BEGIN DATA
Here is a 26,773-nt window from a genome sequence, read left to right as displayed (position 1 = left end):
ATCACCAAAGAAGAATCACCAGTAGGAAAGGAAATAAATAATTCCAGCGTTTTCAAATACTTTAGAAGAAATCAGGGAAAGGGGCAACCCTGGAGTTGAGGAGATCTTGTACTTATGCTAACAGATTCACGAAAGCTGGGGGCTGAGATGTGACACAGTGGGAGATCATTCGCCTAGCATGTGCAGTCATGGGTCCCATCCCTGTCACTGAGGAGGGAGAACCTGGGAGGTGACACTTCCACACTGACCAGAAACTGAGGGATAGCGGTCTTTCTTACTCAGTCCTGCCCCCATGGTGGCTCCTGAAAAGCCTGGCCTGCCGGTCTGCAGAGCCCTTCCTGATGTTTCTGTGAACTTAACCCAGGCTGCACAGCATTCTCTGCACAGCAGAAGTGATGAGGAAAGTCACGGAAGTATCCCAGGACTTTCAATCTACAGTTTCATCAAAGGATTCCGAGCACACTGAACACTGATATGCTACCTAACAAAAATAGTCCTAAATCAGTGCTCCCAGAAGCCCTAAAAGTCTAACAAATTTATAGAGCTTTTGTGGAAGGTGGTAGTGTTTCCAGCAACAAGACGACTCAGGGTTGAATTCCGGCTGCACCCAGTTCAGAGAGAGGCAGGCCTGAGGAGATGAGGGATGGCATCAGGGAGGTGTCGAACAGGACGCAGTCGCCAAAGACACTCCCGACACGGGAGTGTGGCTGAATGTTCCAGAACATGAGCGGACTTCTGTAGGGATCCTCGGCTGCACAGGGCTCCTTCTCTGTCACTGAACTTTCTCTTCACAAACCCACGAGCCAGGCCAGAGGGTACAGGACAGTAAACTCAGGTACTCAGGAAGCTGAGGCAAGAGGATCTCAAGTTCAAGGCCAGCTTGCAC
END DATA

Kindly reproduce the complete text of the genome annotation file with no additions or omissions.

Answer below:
Here is a 26,773-nt window from a genome sequence, read left to right as displayed (position 1 = left end):
ATCACCAAAGAAGAATCACCAGTAGGAAAGGAAATAAATAATTCCAGCGTTTTCAAATACTTTAGAAGAAATCAGGGAAAGGGGCAACCCTGGAGTTGAGGAGATCTTGTACTTATGCTAACAGATTCACGAAAGCTGGGGGCTGAGATGTGACACAGTGGGAGATCATTCGCCTAGCATGTGCAGTCATGGGTCCCATCCCTGTCACTGAGGAGGGAGAACCTGGGAGGTGACACTTCCACACTGACCAGAAACTGAGGGATAGCGGTCTTTCTTACTCAGTCCTGCCCCCATGGTGGCTCCTGAAAAGCCTGGCCTGCCGGTCTGCAGAGCCCTTCCTGATGTTTCTGTGAACTTAACCCAGGCTGCACAGCATTCTCTGCACAGCAGAAGTGATGAGGAAAGTCACGGAAGTATCCCAGGACTTTCAATCTACAGTTTCATCAAAGGATTCCGAGCACACTGAACACTGATATGCTACCTAACAAAAATAGTCCTAAATCAGTGCTCCCAGAAGCCCTAAAAGTCTAACAAATTTATAGAGCTTTTGTGGAAGGTGGTAGTGTTTCCAGCAACAAGACGACTCAGGGTTGAATTCCGGCTGCACCCAGTTCAGAGAGAGGCAGGCCTGAGGAGATGAGGGATGGCATCAGGGAGGTGTCGAACAGGACGCAGTCGCCAAAGACACTCCCGACACGGGAGTGTGGCTGAATGTTCCAGAACATGAGCGGACTTCTGTAGGGATCCTCGGCTGCACAGGGCTCCTTCTCTGTCACTGAACTTTCTCTTCACAAACCCACGAGCCAGGCCAGAGGGTACAGGACAGTAAACTCAGGTACTCAGGAAGCTGAGGCAAGAGGATCTCAAGTTCAAGGCCAGCTTGCAC